Titanium contamination of recycled cell saver blood in revision hip arthroplasty

Peter T. Simonian, Raymond P. Robinson

Research output: Contribution to journalArticle

4 Scopus citations

Abstract

The use of Cell Saver blood during revision hip arthroplasty has many benefits, both medical and economic. After a review of the current literature, to our knowledge, no case of metallic debris has been reported in the blood after complete treatment with the Haemonetics Cell Saver (Braintree, MA) and appropriate filter system. A case of total hip revision of a loose, cemented acetabular component with a commercially pure titanium metal backing and a titanium alloy plasma-spray textured surface was undertaken. The titanium alloy femoral component was not visibly loose and was not revised. The joint lining tissues were black. Throughout the procedure, the operative site was suctioned with a double-lumen heparinized catheter that delivered blood and other materials to a Haemonetics Cell Saver 3 Plus. The reservoir and filter unit used were the compatible Bentley BCR- 3500 (Baxter, Irvine, CA), a system capable of filtering particulates down to 20 μm. Prior to infusion of the salvaged blood, many large black clumps of material were observed mixed in the blood. Some measured 10 x 5 x 5 mm and could easily be seen macroscopically. Light microscopy demonstrated red blood cells with intermixed neutrophils, and black foreign material scattered as separate particles and within the cytoplasm of the scattered histiocytes. Energy dispersive analysis of the black material confirmed the composition as primarily titanium with minute quantities of copper, iron, phosphorous, and suffer. A scanning electron photomicrograph of one of the specimens demonstrated a large conglomerate, approximately 2,000 μm in diameter, composed primarily of titanium and organic material. No malfunction in the Cell Saver machine, defects in the Cell Saver disposable components, or defects in the Bentley reservoir and filter were identified. In this case, if the individual titanium fragments did not aggregate into grossly visible particles, the contaminant likely would not have been discovered. Use of the Cell Saver in tissues with gross metallosis is not a reported contraindication. The authors suggest careful observation of the Cell Saver during the portion of revision surgery dealing with grossly blackened tissues in order to avoid aggregates of titanium as encountered in this case. Further, the authors now use a second suction not attached to the Cell Saver when grossly blackened tissues are encountered.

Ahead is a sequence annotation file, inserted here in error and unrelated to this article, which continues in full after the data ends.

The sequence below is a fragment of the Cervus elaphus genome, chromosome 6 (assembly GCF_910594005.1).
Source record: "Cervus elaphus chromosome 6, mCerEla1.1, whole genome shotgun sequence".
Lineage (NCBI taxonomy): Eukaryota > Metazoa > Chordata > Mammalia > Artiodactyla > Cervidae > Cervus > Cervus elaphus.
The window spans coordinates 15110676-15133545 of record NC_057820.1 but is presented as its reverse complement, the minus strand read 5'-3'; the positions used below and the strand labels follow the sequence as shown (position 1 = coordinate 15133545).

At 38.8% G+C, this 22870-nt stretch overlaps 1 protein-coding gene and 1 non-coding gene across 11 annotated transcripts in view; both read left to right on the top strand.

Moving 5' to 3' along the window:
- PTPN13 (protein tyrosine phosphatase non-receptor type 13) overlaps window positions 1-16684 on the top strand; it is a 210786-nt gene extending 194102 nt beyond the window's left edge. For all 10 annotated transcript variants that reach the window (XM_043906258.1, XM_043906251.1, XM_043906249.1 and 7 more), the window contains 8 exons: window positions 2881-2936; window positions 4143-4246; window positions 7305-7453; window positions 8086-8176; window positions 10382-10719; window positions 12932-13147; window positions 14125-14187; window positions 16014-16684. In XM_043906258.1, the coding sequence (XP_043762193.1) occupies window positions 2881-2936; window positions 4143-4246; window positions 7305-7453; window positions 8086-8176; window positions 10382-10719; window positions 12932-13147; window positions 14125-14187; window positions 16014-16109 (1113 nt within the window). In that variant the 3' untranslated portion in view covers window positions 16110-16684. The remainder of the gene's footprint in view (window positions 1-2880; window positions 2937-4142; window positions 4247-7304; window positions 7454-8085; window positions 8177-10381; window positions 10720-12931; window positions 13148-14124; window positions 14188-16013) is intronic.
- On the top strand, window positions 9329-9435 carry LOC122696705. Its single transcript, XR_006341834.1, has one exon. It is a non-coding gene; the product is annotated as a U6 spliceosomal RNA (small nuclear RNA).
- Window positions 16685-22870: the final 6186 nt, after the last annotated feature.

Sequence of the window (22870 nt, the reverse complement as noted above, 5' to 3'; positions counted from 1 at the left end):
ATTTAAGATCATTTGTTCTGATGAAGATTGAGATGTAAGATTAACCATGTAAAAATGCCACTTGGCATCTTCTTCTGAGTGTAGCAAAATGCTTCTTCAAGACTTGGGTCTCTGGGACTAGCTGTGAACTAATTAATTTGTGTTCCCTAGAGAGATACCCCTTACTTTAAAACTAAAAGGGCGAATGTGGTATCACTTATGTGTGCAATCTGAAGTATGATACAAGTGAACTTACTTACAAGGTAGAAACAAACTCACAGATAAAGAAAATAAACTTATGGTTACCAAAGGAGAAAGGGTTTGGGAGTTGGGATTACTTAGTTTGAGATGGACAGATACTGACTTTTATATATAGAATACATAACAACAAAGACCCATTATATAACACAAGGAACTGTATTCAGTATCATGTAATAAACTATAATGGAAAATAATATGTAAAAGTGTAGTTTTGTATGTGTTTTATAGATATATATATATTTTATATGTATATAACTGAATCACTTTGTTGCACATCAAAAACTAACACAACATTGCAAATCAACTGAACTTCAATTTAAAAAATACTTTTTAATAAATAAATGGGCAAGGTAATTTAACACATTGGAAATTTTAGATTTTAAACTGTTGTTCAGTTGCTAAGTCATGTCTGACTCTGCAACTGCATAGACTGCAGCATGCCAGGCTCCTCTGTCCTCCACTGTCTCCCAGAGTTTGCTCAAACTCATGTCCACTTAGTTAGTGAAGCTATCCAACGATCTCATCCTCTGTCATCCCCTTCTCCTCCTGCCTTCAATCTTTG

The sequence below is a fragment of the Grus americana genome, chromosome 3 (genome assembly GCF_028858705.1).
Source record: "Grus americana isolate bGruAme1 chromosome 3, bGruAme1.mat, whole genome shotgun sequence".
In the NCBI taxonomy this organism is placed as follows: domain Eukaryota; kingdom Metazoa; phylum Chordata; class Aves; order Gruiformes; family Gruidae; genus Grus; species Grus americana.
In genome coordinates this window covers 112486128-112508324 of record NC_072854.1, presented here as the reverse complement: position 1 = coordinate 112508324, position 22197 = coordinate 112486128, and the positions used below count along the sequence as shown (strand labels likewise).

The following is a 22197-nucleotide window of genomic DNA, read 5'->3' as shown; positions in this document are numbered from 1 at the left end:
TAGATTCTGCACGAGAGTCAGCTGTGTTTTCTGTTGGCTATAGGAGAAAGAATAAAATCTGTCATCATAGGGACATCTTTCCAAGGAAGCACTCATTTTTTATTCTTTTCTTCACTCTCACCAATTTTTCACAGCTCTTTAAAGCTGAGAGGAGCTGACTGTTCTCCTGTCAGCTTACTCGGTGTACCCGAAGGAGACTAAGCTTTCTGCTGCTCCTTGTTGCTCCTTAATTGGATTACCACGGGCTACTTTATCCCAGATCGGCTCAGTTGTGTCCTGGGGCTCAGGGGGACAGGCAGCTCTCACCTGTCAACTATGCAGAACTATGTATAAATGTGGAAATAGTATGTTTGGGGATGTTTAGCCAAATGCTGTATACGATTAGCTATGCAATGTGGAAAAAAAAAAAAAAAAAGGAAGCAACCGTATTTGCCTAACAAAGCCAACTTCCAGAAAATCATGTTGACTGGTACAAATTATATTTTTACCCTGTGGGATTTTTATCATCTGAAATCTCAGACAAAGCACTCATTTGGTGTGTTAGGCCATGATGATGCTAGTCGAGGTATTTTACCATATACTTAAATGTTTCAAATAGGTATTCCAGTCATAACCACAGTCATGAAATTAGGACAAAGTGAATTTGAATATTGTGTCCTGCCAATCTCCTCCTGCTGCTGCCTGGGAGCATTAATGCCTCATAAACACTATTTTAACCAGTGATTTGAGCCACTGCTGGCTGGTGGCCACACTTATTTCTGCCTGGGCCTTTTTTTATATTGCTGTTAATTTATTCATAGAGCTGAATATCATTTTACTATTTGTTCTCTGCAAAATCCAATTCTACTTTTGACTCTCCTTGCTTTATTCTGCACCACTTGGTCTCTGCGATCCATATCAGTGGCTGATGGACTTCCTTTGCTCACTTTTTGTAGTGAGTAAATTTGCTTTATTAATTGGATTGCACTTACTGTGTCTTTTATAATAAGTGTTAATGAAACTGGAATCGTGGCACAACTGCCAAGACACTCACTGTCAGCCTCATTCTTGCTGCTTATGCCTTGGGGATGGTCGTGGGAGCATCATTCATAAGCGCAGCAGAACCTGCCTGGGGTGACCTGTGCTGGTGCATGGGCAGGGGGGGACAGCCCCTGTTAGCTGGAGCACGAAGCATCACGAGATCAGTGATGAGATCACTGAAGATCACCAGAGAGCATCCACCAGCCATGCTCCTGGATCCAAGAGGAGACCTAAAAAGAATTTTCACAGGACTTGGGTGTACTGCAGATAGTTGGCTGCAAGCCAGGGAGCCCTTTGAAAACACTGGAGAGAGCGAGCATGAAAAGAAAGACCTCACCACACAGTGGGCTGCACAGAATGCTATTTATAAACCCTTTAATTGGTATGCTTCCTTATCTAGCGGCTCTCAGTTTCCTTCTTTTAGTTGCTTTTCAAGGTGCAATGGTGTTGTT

Original languageEnglish (US)
Pages (from-to)83-86
Number of pages4
JournalJournal of Arthroplasty
Volume10
Issue number1
DOIs
StatePublished - Jan 1 1995
Externally publishedYes

Keywords

  • Cell Saver
  • arthroplasty
  • autologous
  • contamination
  • titanium
  • transfusion

ASJC Scopus subject areas

  • Orthopedics and Sports Medicine

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